Tom Stoppard’s On the Razzle was this fall’s production of the Weston High School Theatre Company. Wikipedia’s one-sentence characterization is as good as any:
Stoppard’s farce consists of two hours of slapstick shenanigans, mistaken identities, misdirected orders, malapropisms, double entendres, and romantic complications.
Needless to say, this is a tall order for amateur actors, whether teenagers or adults. The timing of physical farce is especially difficult. Stoppard’s language is also especially difficult, being rapid and complex, and full of puns. But the students rose to the occasion, creating a convincing and very amusing performance under the direction of the inestimable John Minigan.
I don’t really want to single out particular actors, since this was definitely an ensemble work. But I still have to mention fine performances by two freshman boys, since they are a rare commodity in high-school productions — V.J. Rougeau and Ryan Hayes — as well as the excellent work of veteran performer Donya Potter, a senior girl playing a male role with apparently effortless skill and humor.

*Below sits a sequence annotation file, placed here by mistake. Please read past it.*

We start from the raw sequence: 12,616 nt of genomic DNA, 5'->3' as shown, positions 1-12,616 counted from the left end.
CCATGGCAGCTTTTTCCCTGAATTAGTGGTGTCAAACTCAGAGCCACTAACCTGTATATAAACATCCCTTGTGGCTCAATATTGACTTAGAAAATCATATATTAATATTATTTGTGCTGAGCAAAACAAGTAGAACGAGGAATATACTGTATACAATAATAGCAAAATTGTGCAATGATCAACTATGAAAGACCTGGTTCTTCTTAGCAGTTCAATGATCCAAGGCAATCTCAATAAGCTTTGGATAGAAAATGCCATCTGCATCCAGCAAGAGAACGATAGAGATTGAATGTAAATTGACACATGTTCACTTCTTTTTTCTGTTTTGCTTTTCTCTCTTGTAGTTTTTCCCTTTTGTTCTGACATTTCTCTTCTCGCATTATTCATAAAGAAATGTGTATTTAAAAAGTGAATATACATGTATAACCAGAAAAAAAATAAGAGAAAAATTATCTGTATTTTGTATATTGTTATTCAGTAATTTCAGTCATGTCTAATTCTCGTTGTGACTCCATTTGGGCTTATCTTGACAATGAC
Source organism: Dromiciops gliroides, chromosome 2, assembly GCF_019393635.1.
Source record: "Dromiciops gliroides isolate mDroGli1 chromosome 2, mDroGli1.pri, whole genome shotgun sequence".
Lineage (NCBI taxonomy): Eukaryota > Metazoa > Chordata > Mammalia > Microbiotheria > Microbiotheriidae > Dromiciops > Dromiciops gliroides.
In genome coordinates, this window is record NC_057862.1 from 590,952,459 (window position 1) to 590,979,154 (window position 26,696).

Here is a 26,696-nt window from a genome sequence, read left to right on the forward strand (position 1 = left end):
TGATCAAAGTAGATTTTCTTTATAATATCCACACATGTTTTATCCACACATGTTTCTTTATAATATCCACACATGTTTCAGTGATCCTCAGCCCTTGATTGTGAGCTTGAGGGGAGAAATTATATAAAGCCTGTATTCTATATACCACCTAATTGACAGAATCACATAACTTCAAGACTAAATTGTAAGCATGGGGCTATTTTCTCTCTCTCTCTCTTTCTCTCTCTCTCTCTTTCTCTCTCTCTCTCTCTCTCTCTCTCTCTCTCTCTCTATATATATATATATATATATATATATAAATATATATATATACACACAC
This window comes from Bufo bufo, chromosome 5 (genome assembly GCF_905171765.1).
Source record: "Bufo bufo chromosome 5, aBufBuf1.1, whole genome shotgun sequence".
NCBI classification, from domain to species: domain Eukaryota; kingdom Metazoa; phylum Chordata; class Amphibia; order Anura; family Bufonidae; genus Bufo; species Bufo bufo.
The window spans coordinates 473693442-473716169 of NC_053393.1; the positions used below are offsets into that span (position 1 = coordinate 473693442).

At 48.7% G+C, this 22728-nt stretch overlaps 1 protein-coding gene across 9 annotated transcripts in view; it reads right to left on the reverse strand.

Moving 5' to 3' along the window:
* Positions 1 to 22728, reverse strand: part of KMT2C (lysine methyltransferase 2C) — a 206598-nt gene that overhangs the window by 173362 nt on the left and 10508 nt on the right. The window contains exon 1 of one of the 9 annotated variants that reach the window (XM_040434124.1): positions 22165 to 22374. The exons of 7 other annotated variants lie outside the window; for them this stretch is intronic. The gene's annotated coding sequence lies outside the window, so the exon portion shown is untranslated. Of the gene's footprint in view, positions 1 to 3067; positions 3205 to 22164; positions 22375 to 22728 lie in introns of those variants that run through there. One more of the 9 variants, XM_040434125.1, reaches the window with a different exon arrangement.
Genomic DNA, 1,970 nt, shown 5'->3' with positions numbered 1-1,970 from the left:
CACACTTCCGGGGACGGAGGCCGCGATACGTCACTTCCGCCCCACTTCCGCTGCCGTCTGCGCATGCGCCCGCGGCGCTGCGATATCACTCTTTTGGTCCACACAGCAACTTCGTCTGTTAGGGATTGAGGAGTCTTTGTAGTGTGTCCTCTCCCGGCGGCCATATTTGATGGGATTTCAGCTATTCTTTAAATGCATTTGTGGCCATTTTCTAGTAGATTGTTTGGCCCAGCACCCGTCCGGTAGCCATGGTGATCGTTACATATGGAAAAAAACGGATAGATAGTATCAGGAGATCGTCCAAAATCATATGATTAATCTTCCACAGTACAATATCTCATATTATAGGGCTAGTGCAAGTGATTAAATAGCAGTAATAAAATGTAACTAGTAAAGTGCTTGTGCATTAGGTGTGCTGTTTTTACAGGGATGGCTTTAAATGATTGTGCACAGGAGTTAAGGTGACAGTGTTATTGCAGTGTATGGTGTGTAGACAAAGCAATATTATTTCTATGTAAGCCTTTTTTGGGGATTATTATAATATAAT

I have always been astounded at Stoppard’s control of the intricacies of English, considering that it’s not his native language. (His original name, Tomáš Straussler, makes it clear that he’s actually a Czech Jew, not the Anglo-Saxon Brit that one might imagine.) Wordplay in any language is particularly difficult if you haven’t been speaking that language from birth, and all of Stoppard’s plays are full of wordplay, including this one. (Join me at his famous work Arcadia, which I will be seeing in April for the third time. It will be performed at the Central Square Theatre in Cambridge.)